The PIA Film Festival (Japan) - It started last year when I watched Ryo Nakajima’s This World of Ours. As more PIA films started coming to Hong Kong, to the point that the Asian Film Festival gave it its own retrospective, I began to respect this fesival for staying alive every year, despite losing money and having difficulty finding sponsors every year. I also admiring them for not letting financial difficulty stop them from discovering good films and making good films with their annual scholarship films. This is a film festival worth discovering, and its award films are worth searching out for.
Jazz Hip Jap. A parody of the worst In Living Color soundtrack of all time. I don’t know why it’s still on my shelf.
THE GOLDEN ROCKS OF THE YEAR
These are the thing or the people who have made the biggest impression over the year and deserve all the recognition they can get:
Cape No. 7 - The one film that has been credited for resurrecting an entire film industry and got people to care about Taiwanese films again. It’s not great, but it is an immensely entertaining film that has seemed to really connect with people. And if it did finally get Taiwanese people back into the cinemas, then good for them.
Jero - a young African-American, 1/4 Japanese man goes to Japan and becomes a singer of his grandmother’s favorite genre of enka. He opens the year telling people that his dream is to get on Kohaku Uta Gassen for his dead grandmother. His debut single is the no. 16th best-selling single of the year in Japan. He wins multiple newcomer awards, including one at this year’s Japan Record Awards.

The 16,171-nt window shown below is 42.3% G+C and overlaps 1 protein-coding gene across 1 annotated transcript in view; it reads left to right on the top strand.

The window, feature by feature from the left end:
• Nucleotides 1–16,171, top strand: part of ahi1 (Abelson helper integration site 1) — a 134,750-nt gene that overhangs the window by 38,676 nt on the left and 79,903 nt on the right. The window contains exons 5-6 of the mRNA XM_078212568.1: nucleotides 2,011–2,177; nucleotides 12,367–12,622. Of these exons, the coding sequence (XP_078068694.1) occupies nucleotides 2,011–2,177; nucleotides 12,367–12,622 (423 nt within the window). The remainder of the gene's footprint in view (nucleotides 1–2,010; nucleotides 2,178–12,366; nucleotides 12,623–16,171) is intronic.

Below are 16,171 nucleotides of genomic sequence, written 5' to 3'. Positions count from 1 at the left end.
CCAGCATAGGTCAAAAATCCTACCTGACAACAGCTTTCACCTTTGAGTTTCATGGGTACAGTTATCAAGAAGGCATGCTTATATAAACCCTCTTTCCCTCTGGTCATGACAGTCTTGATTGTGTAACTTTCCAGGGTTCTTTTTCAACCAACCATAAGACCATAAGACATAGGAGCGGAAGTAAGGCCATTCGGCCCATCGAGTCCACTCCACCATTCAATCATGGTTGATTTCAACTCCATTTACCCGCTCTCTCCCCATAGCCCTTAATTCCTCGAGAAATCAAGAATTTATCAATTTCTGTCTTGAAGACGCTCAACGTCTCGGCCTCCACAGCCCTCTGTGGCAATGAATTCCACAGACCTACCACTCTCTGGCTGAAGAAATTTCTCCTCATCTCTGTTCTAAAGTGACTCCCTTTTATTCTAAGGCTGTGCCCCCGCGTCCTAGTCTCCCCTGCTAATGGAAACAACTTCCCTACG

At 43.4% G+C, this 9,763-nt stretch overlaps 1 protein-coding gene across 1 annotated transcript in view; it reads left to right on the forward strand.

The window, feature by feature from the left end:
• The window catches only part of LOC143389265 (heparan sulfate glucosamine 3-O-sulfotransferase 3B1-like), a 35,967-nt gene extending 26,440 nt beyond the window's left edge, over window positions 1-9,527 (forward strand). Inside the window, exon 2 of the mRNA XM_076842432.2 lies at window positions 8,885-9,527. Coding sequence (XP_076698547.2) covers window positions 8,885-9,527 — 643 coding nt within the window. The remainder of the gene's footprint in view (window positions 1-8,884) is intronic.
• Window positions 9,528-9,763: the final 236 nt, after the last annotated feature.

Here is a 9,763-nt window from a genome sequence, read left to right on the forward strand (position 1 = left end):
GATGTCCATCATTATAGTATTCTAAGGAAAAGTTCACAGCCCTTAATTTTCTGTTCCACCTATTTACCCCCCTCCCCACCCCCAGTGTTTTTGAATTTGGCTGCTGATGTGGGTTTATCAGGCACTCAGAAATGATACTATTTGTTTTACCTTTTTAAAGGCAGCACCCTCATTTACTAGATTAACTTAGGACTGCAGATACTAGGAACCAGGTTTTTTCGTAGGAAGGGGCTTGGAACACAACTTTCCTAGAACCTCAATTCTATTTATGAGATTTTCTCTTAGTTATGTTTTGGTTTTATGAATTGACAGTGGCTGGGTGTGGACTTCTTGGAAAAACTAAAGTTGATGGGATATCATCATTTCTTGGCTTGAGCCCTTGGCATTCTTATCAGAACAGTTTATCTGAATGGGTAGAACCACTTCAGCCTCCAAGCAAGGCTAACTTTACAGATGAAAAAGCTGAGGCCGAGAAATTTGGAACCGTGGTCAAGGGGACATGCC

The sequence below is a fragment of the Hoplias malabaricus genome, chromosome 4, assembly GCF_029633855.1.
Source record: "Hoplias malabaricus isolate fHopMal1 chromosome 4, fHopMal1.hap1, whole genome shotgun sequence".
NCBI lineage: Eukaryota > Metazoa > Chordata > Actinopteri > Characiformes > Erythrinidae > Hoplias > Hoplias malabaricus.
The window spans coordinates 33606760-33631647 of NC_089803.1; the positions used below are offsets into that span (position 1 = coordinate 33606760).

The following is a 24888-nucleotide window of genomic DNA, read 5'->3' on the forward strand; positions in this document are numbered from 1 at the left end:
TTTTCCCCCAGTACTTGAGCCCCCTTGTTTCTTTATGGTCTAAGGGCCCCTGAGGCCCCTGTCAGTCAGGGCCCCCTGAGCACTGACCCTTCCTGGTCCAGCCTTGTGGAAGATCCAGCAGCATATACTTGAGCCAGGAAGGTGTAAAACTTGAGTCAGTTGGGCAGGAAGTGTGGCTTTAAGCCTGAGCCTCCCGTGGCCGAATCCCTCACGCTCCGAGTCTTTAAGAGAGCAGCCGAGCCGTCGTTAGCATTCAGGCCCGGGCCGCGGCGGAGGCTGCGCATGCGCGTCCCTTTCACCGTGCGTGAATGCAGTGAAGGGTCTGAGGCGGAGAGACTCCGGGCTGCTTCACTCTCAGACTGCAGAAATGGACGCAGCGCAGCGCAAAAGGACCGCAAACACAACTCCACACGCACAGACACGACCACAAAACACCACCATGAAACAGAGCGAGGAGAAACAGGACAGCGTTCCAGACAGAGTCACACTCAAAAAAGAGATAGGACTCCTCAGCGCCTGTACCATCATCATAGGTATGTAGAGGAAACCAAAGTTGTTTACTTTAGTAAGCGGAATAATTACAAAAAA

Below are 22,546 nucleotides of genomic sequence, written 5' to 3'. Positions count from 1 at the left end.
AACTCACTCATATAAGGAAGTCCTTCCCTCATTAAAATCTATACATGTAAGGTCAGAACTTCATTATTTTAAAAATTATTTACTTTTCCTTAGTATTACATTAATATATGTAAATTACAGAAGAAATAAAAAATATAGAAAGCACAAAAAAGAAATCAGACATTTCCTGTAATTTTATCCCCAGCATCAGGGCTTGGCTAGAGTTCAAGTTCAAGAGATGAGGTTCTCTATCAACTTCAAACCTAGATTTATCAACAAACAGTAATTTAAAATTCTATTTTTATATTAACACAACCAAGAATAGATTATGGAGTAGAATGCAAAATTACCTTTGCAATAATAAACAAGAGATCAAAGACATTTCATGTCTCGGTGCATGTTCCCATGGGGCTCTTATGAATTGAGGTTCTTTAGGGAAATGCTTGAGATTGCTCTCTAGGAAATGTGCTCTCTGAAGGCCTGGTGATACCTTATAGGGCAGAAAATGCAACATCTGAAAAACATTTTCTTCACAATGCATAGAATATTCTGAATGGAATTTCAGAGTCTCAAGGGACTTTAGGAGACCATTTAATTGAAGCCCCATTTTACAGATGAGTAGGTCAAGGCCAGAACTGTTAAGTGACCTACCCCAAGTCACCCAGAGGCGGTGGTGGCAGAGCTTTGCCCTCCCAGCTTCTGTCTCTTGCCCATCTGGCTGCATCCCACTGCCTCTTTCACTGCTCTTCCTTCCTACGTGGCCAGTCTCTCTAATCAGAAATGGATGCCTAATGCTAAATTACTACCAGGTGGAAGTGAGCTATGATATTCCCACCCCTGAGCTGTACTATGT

On December 31st, 2008, he appeared on Kohaku Uta Gassen and sang with his mother in the audience.
What success story coming out of 2008 Asian entertainment has a better ending than the one of Jerome White Jr.?
SPECIAL LIFETIME ACHIEVEMENT AWARD
This award goes to someone whose entire career has dominated newspapers and internet news throughout 2008. And by entire career, it means his career is already over:
Any man who could ruin Hong Kong’s most popular pop duo, get on international gossip headlines, and bring this blog its largest amount of traffic for getting too friendly with his camera and too stupid to just throw away the computer full of those pictures ought to get some kind of recognition, especially since this will be the most contribution he’ll make with his career in this lifetime.
That is, unless he makes it in Hollywood. But it won’t be LoveHKFilm’s problem by then anyway.
And so wraps up a busy year in Asian entertainment. Please remember not to take these awards seriously, as they are just one partially-informed man’s opinion. If you feel I missed out on anything worth mentioning in 2008, feel free the comment.
A good New Year to all!